The Telegraph
Friday , July 4 , 2014
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In Rajarhat, foreign gives way to local

Calcutta, July 3: Keppel Land, an early-bird foreign investor in Bengal’s real estate, has packed its bags, selling an unfinished high-end project in Rajarhat that had run into syndicate-related problems two years ago.

The Singapore-based Keppel has not blamed anyone for its exit but real estate veterans cited multiple reasons, including the “climate of Bengal” with which local investors appear to cope better than those from outside.

The Keppel sale also suggests local investors are willing to try their hand at something guests in Bengal are finding it difficult to manage.

Keppel and its two Indian promoters who hail from outside Bengal have sold the Elita Garden Vista, a 17-tower, 25-acre project in Rajarhat Action Area III, to three city-based developers for Rs 150 crore.

The buyers are Pradeep Sureka, Sushil Mohta and Rajendra Bachhawat. The sellers’ consortium is made up of Keppel Land; Magus Estates & Hotels, a subsidiary of Asian Hotels (North) Ltd of the Jatia Group; and Puravankara Group from Bangalore.

Keppel did not explain why it had joined the list of real estate developers from outside Bengal who have developed cold feet about the local market.

“Keppel Land does, from time to time, look at opportunities to streamline our portfolio and unlock value to re-deploy capital-yielding projects,” the company said in response to a questionnaire from The Telegraph.

Asked what had gone wrong and the reason for the delay in executing the project, the company said: “No comments.”

Keppel also refrained from commenting on law and order in Rajarhat, which had witnessed a recurrence of clashes recently among supplier factions known as “syndicates” and enjoying political patronage.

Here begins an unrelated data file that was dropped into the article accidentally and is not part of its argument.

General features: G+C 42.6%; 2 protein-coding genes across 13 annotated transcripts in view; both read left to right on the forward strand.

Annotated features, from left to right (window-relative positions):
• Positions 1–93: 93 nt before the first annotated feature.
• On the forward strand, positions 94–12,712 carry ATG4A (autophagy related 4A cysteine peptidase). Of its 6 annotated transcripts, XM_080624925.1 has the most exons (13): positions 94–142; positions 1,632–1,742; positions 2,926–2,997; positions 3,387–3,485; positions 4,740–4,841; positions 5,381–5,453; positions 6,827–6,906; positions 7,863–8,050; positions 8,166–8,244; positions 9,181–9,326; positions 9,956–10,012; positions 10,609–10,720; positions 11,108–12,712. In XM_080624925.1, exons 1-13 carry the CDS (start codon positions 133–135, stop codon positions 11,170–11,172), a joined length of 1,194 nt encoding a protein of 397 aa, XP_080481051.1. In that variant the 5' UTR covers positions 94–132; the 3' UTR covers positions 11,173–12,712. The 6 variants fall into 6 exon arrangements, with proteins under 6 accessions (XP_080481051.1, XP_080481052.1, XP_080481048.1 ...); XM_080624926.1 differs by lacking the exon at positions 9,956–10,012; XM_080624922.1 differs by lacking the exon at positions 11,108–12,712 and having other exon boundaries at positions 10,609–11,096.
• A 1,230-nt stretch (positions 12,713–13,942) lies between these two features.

Real estate circles cited some probable reasons — none of which are unique to Calcutta but, in the absence of depth in the market, appear to take a more pronounced toll on the city than on other cities.

“The Calcutta market has not grown as fast as some other cities. Second, there are many challenges at the local level. Given that the pie is small, outsiders are not keen to invest time and money,” said Abhijit Das, director of Cushman & Wakefield, a consultancy.

Sources said Keppel tried to manage the business by sending executives from headquarters but they lacked the local expertise to run the business.

“Real estate is a localised business. You have to know how to manage the environment. We know the climate in Bengal. We know there will be two months of heat followed by two months of rain,” said Pradeep Sureka, director of the Sureka Group.

Sushil Mohta, director of the Merlin Group, said Rajarhat would not pose any exceptional challenge to the new owners.

“We will ensure that the rest of the project is completed within schedule. Keppel has completed eight towers. The new consortium will do the rest of the nine towers and one commercial block,” Mohta said.

National real estate players like DLF and Unitech did not expand operations in Bengal after an initial burst in 2006-07 when several land parcels were picked up. They sold some of their existing assets to local players, too.

Other metros also face problems such as extortion and demands by groups that supply construction materials. But the developers manage to even out the odds because of the size of the markets in cities like Mumbai, Pune, Gurgaon and Bangalore.

A piece of statistics made public today reflected the challenge before Calcutta. Office space consumption dropped by 30 per cent in Calcutta while going up by 26 per cent nationally between April and June, according to global consultancy CBRE.

The bottomline appears to be that in the absence of increased economic activity, the big boys will find the Bengal real estate climate inhospitable.